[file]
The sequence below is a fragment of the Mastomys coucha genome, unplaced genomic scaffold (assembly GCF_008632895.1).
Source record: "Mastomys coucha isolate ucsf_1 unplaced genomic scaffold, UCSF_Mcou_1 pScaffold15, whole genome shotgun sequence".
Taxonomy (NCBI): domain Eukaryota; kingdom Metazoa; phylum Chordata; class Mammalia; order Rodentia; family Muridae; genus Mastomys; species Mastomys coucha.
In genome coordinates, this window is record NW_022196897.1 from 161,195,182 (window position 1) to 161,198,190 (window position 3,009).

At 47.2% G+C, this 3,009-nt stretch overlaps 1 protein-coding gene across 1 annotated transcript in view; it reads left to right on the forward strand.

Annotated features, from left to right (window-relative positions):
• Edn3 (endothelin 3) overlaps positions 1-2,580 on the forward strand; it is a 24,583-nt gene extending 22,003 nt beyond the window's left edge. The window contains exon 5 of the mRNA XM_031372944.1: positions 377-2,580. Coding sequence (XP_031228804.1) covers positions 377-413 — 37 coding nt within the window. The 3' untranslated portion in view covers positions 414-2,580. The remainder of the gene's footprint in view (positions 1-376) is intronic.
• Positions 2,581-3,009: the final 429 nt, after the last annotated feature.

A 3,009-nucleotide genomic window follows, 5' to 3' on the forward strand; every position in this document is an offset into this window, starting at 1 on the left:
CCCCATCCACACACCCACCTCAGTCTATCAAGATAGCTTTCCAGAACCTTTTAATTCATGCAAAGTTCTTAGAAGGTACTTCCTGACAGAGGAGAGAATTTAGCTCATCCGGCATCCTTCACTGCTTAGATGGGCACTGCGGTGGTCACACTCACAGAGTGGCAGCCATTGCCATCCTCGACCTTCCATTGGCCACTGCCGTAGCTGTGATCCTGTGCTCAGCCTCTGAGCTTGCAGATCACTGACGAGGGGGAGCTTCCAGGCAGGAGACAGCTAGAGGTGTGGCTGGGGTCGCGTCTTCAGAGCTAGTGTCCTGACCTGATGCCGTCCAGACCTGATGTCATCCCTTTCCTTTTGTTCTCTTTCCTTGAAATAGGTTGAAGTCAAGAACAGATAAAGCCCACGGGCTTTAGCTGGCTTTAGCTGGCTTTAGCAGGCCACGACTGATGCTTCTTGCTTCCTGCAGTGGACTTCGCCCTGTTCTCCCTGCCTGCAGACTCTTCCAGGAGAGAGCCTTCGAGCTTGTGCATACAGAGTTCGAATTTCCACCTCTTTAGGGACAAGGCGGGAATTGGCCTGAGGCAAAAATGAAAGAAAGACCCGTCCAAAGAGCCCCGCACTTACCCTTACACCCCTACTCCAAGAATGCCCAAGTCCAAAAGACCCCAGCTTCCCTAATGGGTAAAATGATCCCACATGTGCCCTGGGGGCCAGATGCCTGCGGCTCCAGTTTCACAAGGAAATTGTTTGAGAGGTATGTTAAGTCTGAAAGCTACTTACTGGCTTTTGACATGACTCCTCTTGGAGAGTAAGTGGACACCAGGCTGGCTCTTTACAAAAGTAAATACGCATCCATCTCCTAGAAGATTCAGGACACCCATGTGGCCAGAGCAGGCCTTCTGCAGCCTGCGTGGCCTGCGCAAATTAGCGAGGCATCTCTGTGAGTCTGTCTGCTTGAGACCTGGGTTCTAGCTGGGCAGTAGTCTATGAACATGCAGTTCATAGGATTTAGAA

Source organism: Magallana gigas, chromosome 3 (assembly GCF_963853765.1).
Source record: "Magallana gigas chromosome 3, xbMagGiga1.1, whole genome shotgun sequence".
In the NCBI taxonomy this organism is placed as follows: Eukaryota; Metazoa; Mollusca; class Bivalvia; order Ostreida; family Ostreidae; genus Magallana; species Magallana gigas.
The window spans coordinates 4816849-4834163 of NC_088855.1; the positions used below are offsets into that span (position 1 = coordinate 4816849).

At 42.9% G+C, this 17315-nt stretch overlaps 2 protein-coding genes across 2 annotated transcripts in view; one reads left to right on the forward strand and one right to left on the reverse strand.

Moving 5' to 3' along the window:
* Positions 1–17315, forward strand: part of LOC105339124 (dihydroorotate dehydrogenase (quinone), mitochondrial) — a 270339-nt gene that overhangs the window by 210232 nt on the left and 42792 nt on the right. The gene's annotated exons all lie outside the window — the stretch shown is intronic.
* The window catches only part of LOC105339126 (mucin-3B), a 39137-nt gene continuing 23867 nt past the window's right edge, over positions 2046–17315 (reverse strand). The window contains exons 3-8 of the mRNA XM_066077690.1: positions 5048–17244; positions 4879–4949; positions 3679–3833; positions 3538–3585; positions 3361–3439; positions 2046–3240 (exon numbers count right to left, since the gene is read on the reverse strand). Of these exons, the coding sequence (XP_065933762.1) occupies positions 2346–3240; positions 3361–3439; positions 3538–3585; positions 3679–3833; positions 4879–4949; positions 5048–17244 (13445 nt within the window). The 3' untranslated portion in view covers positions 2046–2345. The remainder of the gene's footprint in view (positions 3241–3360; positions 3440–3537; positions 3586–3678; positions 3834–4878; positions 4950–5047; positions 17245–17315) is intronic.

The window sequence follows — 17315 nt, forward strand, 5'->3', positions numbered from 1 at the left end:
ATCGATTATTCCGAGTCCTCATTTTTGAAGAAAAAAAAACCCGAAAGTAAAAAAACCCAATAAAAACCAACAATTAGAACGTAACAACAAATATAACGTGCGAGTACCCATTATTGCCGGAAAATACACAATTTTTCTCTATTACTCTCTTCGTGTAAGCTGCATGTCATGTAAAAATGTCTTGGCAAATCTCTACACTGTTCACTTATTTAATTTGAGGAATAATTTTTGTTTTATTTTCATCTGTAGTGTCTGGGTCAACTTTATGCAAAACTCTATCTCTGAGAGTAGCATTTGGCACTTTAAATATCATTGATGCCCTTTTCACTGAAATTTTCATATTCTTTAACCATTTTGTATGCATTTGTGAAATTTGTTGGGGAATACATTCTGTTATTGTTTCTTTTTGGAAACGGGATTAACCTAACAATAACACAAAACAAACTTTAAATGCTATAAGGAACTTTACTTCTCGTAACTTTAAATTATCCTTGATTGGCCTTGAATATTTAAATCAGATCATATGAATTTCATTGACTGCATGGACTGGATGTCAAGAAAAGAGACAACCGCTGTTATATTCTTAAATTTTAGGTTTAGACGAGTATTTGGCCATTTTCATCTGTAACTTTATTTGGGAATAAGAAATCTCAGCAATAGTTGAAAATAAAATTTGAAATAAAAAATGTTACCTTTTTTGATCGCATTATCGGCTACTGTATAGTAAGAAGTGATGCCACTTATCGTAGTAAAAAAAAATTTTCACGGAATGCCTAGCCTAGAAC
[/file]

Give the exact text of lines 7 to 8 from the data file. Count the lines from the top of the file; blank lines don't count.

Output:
• Edn3 (endothelin 3) overlaps positions 1-2,580 on the forward strand; it is a 24,583-nt gene extending 22,003 nt beyond the window's left edge. The window contains exon 5 of the mRNA XM_031372944.1: positions 377-2,580. Coding sequence (XP_031228804.1) covers positions 377-413 — 37 coding nt within the window. The 3' untranslated portion in view covers positions 414-2,580. The remainder of the gene's footprint in view (positions 1-376) is intronic.
• Positions 2,581-3,009: the final 429 nt, after the last annotated feature.